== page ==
By now, you may be wondering what happened to that crazy girl, her dog and their RV.

After 39 states, hundreds of interesting characters and thousands of cities and towns, I’d like to tell you we rode off happily into the sunset… which wouldn’t be too far from the truth.

I made it back to Washington at the end of December in time to surprise my mom on Christmas morning.

I have since moved to a small city in an area of the country that I love.

Please visit my archives to get the full story behind this blog.

Four years after the storm


In Bay St. Louis, Miss. – 20 minutes west of Biloxi and an hour northeast of New Orleans – a woman living with her dog in an RV is not that out of the ordinary.

This is where the eye of Hurricane Katrina touched down in August 2005, causing more devastation than any recorded before her in the country.

Miles of sandy beaches and nary a tourist greet me in early November. Posts from decimated houses sit like forgotten bones.

For every grocery store, restaurant, bait stand and gas station, two or three are closed indefinitely.

The quiet is a vacation after Florida's coast line, Boston, Manhattan.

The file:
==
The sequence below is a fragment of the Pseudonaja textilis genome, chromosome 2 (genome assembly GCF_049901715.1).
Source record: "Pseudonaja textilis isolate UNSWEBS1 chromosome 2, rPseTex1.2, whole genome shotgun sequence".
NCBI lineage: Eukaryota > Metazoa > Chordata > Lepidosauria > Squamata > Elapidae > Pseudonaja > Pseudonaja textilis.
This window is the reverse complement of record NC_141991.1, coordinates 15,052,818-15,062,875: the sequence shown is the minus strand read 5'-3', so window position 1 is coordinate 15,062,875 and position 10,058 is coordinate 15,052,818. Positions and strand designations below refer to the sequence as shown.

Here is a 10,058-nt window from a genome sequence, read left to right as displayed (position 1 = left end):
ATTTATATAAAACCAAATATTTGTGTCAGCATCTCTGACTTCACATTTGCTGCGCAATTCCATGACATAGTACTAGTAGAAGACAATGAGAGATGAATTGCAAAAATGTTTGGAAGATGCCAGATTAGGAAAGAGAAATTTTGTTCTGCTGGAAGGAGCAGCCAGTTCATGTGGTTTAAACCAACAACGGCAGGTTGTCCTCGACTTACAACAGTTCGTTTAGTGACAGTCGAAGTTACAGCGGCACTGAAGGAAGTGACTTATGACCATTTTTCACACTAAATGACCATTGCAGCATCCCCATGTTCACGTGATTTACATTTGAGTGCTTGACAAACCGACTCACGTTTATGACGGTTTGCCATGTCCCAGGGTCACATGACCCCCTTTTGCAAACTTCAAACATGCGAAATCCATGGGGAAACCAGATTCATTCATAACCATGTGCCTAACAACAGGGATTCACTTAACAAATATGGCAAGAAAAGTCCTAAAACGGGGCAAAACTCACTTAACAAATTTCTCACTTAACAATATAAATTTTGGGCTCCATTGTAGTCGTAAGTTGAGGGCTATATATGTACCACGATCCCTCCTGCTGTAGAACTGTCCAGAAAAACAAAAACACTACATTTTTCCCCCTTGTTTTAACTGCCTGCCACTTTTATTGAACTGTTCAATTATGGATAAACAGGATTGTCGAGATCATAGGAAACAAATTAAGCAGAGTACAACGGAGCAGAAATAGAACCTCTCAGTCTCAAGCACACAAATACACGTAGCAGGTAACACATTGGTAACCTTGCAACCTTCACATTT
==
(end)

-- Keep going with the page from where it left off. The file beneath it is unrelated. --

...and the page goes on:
It's a sad quiet, though, like a ghost town.

Locals still talk about the aftermath.

Bodies, vehicles, and people's belongings were strewn like litter.

People slept wherever they could. The street lights were out and you could see the stars.

The insects were terrible. It was hot and humid.

Pet dogs roamed the city in packs.

Men reverted to instinct, too.

In New Orleans, where the levees broke, there was violence and looting. But here crime was kept mostly in check by the National Guard.

Store employees gave away food and toiletries.

A.J. Sconza, 59, and his wife Patricia, 68, were working the closing shift at Wal-Mart the afternoon before the hurricane.

Aj A.J. waited for Patricia to check out the final customers, so they could drive to a relative's home further inland. By the time she finished, they realized there wasn't time.